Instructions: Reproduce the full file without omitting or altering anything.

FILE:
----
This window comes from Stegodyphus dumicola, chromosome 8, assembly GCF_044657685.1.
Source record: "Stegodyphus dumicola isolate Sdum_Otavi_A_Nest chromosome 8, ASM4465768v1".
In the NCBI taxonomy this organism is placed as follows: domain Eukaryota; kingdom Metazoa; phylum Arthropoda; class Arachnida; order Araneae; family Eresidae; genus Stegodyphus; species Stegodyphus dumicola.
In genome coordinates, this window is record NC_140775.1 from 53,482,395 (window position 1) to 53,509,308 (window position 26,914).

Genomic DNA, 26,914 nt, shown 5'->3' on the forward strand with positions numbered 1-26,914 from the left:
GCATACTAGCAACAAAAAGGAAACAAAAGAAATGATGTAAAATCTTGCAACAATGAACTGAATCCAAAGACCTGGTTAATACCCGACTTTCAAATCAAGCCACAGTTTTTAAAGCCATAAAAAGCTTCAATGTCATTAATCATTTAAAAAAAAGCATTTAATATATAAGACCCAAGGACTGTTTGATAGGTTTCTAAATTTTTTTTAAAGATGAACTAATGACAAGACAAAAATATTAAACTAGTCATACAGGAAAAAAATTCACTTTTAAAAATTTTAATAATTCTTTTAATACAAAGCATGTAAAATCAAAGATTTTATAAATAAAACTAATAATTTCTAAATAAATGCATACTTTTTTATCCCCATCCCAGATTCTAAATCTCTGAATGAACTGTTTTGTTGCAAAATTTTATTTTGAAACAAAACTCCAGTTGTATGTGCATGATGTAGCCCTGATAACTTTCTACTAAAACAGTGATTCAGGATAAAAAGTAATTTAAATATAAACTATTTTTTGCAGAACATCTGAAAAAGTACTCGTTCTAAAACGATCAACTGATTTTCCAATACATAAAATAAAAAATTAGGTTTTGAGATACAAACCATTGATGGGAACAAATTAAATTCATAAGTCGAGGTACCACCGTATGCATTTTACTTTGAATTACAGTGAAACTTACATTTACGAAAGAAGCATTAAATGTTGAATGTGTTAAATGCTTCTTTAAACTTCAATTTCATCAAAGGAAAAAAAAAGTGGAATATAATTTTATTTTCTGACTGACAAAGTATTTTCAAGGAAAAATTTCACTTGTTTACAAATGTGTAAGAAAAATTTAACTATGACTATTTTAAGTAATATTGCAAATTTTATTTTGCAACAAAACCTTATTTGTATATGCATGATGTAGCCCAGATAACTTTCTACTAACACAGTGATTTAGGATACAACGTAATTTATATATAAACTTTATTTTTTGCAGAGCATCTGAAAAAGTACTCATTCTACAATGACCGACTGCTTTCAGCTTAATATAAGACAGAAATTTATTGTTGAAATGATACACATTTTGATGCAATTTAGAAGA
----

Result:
This window comes from Stegodyphus dumicola, chromosome 8, assembly GCF_044657685.1.
Source record: "Stegodyphus dumicola isolate Sdum_Otavi_A_Nest chromosome 8, ASM4465768v1".
In the NCBI taxonomy this organism is placed as follows: domain Eukaryota; kingdom Metazoa; phylum Arthropoda; class Arachnida; order Araneae; family Eresidae; genus Stegodyphus; species Stegodyphus dumicola.
In genome coordinates, this window is record NC_140775.1 from 53,482,395 (window position 1) to 53,509,308 (window position 26,914).

Genomic DNA, 26,914 nt, shown 5'->3' on the forward strand with positions numbered 1-26,914 from the left:
GCATACTAGCAACAAAAAGGAAACAAAAGAAATGATGTAAAATCTTGCAACAATGAACTGAATCCAAAGACCTGGTTAATACCCGACTTTCAAATCAAGCCACAGTTTTTAAAGCCATAAAAAGCTTCAATGTCATTAATCATTTAAAAAAAAGCATTTAATATATAAGACCCAAGGACTGTTTGATAGGTTTCTAAATTTTTTTTAAAGATGAACTAATGACAAGACAAAAATATTAAACTAGTCATACAGGAAAAAAATTCACTTTTAAAAATTTTAATAATTCTTTTAATACAAAGCATGTAAAATCAAAGATTTTATAAATAAAACTAATAATTTCTAAATAAATGCATACTTTTTTATCCCCATCCCAGATTCTAAATCTCTGAATGAACTGTTTTGTTGCAAAATTTTATTTTGAAACAAAACTCCAGTTGTATGTGCATGATGTAGCCCTGATAACTTTCTACTAAAACAGTGATTCAGGATAAAAAGTAATTTAAATATAAACTATTTTTTGCAGAACATCTGAAAAAGTACTCGTTCTAAAACGATCAACTGATTTTCCAATACATAAAATAAAAAATTAGGTTTTGAGATACAAACCATTGATGGGAACAAATTAAATTCATAAGTCGAGGTACCACCGTATGCATTTTACTTTGAATTACAGTGAAACTTACATTTACGAAAGAAGCATTAAATGTTGAATGTGTTAAATGCTTCTTTAAACTTCAATTTCATCAAAGGAAAAAAAAAGTGGAATATAATTTTATTTTCTGACTGACAAAGTATTTTCAAGGAAAAATTTCACTTGTTTACAAATGTGTAAGAAAAATTTAACTATGACTATTTTAAGTAATATTGCAAATTTTATTTTGCAACAAAACCTTATTTGTATATGCATGATGTAGCCCAGATAACTTTCTACTAACACAGTGATTTAGGATACAACGTAATTTATATATAAACTTTATTTTTTGCAGAGCATCTGAAAAAGTACTCATTCTACAATGACCGACTGCTTTCAGCTTAATATAAGACAGAAATTTATTGTTGAAATGATACACATTTTGATGCAATTTAGAAGA